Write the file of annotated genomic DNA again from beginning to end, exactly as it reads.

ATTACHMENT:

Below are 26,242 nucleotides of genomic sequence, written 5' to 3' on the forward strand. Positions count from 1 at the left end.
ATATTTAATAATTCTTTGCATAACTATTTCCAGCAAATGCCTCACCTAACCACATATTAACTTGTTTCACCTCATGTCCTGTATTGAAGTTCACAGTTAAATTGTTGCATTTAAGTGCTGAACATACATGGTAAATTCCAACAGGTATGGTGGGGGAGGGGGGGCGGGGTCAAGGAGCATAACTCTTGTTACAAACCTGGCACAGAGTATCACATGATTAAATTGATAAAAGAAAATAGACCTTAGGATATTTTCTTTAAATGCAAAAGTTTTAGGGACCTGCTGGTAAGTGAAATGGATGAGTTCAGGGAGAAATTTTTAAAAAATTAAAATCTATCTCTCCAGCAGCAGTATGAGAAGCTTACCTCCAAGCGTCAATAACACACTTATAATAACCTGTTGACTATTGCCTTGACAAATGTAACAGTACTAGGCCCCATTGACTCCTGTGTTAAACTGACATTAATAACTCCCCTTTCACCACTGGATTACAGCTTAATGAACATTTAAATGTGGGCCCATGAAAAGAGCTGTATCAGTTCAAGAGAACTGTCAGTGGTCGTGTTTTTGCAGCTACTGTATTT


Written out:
Below are 26,242 nucleotides of genomic sequence, written 5' to 3' on the forward strand. Positions count from 1 at the left end.
ATATTTAATAATTCTTTGCATAACTATTTCCAGCAAATGCCTCACCTAACCACATATTAACTTGTTTCACCTCATGTCCTGTATTGAAGTTCACAGTTAAATTGTTGCATTTAAGTGCTGAACATACATGGTAAATTCCAACAGGTATGGTGGGGGAGGGGGGGCGGGGTCAAGGAGCATAACTCTTGTTACAAACCTGGCACAGAGTATCACATGATTAAATTGATAAAAGAAAATAGACCTTAGGATATTTTCTTTAAATGCAAAAGTTTTAGGGACCTGCTGGTAAGTGAAATGGATGAGTTCAGGGAGAAATTTTTAAAAAATTAAAATCTATCTCTCCAGCAGCAGTATGAGAAGCTTACCTCCAAGCGTCAATAACACACTTATAATAACCTGTTGACTATTGCCTTGACAAATGTAACAGTACTAGGCCCCATTGACTCCTGTGTTAAACTGACATTAATAACTCCCCTTTCACCACTGGATTACAGCTTAATGAACATTTAAATGTGGGCCCATGAAAAGAGCTGTATCAGTTCAAGAGAACTGTCAGTGGTCGTGTTTTTGCAGCTACTGTATTT